One I only discovered recently. When a person going through some difficult stuff is less friendly and cheerful around you than they are around other people, it can make you feel defensive. You might think it means they're upset with you, but sometimes it can mean this person feels safe expressing their more vulnerable emotions around you. It's really counterintuitive. If the person is like this all the time, that's not a green flag that's a straight-up red flag. And if they are verbally or otherwise abusive, that's also a red flag. What I described above is strictly about a person being less friendly and cheerful (not aggressive/abusive) while they are going through some difficult stuff (as opposed to all the time). - u/nerdqueenhydra
One of my good friends at university was a friend of a friend first and when I was first introduced to her, I didn't warm to her very quickly because she was just so nice I thought she had to be fake. She was asking me questions about myself and although my answers were quite standard/mundane, she seemed to show a genuine interest in what I was saying with some excellent follow-up questions. I didn't trust that sort of engagement, her smiling and eye contact, it feel like she was so good at being nice to be around, it had to be an act. As I got to know her more, it turned out I was just broken and she was absolutely that nice of a person! She's doing well in life and I can't think of anyone else who deserves that more. - u/you-want-nodal
Sharing your insecurities. If you are comfortable enough with a partner to explain what makes you tick, I'd say that flag is greener than a traffic light. - u/RogueAlt07. It depends on the insecurity and how they are working on reducing it. Some insecurities are incompatible with certain people. For example, I dated someone who had a thing for "strong women" but also a crippling insecurity that required him to feel needed. Strong women don't "need" him. That relationship was doomed from the start. - u/SaltySweetSt
The problem is there are two types of people with no social media: normal people who just don't care for the drama and crazy conspiracy theorists who are obsessed with being off the grid. u/PheonixMason13. Reddit's kind of different, though, to be honest. It's not a 'social relationship' site like Facebook or Instagram. We're not out here showing our personal lives to each other and whatnot. It's far more anonymous. That's more or less why 'no social media' could be interpreted as a red flag; people think you're hiding things and whatnot. Conveniently, I forgot that we didn't even have social media around 20 years ago. I'm the same as you, though. The other sites are just boring. Also, incredibly shallow. Most people show only their best face on those sites, so the 'red flag' doesn't even make sense. - u/NorionV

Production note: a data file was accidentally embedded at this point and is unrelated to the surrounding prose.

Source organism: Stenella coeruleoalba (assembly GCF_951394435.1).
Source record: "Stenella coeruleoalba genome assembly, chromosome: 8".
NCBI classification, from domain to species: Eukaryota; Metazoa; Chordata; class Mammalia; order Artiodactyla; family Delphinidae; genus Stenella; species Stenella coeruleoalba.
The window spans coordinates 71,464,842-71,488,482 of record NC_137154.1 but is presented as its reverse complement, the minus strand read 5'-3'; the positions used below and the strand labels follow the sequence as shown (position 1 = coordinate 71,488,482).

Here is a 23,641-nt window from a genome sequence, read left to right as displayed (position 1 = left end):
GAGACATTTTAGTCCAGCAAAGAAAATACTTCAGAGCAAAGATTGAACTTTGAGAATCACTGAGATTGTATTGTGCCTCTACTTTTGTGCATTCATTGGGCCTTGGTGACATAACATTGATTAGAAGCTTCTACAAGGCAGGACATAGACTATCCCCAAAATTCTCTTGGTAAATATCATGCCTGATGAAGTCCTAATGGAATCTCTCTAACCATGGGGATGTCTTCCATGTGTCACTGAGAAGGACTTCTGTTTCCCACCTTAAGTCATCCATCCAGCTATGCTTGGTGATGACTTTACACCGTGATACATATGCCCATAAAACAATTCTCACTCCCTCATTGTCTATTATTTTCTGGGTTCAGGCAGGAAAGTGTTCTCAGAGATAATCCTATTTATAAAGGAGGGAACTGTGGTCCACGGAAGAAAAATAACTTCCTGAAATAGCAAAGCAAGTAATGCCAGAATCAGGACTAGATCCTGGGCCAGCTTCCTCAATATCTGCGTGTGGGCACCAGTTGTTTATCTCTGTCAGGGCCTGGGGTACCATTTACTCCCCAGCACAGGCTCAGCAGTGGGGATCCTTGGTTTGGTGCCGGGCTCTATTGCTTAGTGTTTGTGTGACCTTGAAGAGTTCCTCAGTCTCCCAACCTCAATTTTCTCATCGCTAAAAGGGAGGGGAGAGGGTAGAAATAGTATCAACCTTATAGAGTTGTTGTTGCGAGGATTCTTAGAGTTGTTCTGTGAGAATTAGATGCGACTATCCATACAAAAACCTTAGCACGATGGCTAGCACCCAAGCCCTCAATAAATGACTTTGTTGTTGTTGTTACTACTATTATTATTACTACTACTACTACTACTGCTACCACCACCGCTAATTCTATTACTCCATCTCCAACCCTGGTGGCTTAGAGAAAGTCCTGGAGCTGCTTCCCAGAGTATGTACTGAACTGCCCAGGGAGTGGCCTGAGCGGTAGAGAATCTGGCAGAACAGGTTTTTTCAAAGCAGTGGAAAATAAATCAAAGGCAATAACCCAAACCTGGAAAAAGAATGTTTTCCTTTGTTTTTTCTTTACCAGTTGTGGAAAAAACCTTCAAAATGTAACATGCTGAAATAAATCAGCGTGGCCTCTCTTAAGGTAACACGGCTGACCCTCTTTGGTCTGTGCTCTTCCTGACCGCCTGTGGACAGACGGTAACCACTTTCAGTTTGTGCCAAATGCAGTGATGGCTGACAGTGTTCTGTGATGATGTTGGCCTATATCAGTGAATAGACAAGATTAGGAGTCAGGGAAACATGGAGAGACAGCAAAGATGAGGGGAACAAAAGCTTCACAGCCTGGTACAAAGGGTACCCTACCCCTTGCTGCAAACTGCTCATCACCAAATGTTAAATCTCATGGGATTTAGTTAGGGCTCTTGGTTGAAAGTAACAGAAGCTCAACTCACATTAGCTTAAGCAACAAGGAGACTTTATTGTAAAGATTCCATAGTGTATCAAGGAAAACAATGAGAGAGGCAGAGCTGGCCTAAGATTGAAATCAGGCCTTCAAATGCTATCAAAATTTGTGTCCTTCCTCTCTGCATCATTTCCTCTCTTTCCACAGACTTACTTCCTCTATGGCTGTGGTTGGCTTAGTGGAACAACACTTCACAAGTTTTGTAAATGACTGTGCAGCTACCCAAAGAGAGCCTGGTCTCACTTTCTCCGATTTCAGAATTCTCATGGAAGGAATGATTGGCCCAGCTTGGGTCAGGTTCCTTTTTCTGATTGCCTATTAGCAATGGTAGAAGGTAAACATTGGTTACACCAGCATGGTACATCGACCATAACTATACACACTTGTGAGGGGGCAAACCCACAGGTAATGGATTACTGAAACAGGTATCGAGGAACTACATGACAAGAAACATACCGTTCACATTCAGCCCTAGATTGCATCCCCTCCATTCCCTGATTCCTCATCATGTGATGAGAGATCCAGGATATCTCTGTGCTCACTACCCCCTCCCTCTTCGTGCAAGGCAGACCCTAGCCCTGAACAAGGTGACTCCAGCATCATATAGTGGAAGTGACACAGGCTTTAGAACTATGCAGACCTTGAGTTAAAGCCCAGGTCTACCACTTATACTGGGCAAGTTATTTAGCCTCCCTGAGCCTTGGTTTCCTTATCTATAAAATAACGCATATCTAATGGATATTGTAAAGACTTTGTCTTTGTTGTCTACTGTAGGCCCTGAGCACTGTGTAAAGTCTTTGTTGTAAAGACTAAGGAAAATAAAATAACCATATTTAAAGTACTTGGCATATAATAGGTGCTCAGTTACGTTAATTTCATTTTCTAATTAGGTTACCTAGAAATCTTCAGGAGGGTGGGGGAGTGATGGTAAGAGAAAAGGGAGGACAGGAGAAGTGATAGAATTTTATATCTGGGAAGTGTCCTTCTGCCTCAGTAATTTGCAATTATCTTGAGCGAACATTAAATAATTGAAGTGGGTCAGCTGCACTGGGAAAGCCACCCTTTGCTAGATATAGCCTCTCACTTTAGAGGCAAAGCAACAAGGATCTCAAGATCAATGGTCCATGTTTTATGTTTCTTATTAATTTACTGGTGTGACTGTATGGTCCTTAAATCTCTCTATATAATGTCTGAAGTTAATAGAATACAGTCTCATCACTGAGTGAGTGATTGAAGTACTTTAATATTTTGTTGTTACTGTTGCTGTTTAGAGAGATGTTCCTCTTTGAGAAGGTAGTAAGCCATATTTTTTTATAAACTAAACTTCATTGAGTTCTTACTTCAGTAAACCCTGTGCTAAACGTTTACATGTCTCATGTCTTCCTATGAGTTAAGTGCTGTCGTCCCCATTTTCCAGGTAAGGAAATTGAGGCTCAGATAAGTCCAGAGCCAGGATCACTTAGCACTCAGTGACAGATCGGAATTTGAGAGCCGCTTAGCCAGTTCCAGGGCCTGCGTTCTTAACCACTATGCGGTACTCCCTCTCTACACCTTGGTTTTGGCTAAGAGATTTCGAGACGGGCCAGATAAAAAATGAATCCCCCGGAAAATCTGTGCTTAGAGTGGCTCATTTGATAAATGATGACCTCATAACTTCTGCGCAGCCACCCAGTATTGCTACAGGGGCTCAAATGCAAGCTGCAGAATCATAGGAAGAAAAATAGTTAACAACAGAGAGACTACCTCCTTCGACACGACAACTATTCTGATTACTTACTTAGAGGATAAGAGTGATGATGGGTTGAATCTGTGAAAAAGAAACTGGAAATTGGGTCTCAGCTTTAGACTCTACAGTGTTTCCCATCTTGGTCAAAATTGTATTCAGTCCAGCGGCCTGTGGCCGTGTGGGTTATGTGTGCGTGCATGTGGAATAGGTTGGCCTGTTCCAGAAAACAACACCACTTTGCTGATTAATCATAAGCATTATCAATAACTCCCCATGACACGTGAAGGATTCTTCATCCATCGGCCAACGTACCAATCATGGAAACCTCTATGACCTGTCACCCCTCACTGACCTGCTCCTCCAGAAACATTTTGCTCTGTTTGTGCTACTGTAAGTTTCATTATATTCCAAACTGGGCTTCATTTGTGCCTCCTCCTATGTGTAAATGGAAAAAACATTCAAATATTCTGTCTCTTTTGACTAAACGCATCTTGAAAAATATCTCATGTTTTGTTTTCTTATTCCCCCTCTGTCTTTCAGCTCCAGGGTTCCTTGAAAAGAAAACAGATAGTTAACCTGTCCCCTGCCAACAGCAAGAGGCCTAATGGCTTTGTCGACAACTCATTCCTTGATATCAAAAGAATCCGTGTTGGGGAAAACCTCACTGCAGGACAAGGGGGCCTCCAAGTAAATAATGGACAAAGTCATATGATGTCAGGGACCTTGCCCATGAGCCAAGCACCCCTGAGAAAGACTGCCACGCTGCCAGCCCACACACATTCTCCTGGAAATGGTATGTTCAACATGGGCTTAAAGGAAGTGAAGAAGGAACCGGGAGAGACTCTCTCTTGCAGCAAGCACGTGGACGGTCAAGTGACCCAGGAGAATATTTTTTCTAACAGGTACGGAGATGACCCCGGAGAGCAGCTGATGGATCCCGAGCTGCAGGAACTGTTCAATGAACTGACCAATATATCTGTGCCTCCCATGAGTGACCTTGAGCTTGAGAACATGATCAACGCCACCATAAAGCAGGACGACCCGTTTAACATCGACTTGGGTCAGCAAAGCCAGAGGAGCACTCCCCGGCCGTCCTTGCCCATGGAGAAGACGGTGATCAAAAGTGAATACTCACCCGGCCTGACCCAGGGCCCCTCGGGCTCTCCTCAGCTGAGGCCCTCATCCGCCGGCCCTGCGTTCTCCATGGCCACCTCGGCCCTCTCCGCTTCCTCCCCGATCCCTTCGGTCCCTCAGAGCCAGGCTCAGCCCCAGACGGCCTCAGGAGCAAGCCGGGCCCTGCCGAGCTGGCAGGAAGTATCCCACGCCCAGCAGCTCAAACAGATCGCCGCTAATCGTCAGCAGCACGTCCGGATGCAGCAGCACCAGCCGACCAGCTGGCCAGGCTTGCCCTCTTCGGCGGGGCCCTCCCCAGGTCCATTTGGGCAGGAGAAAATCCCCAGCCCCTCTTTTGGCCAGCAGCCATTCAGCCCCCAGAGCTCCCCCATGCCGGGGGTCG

The day after my first date with my girlfriend, I was strategically planning how and what to say in my text, asking her out again and exactly when to send it. Too early would make me look thirsty. Too late and I look indifferent. It has to be sent at an "unusual" time (for example, not on the hour/half-hour/quarter-hour). I was like, "ok, 1:37 it is. But not the second it turns 1:37. Like 20 seconds later." It was so absurd, but that's the kind of game dating had conditioned me to play. A little after 10 in the morning, she texts me, "Hey! I had a great time last night and would definitely go out again. No worries or pressure though." I was so impressed and relieved. Like wow, we could be mature and direct and not play the stupid games that make dating so frustrating. - u/acusumano
It angers me so much that this is viewed as a red flag. I'm a guy with a female best friend, but we've literally been lifelong friends since we were babies. Like obviously, we aren't gonna have anything romantic going on, but it always makes me sad to see online that people tend to assume one of us has repressed feelings or something. - u/Piedninny17. I came here to say this! I can't tell you how many people have told me it's weird that I don't get jealous of my husband being friends with women, but it's one of my favorite things about him. It was a huge green flag for me when we started dating that he easily befriended my group of friends, which was majority women. I love that he respects women and treats them like people. - u/clever-mermaid-mae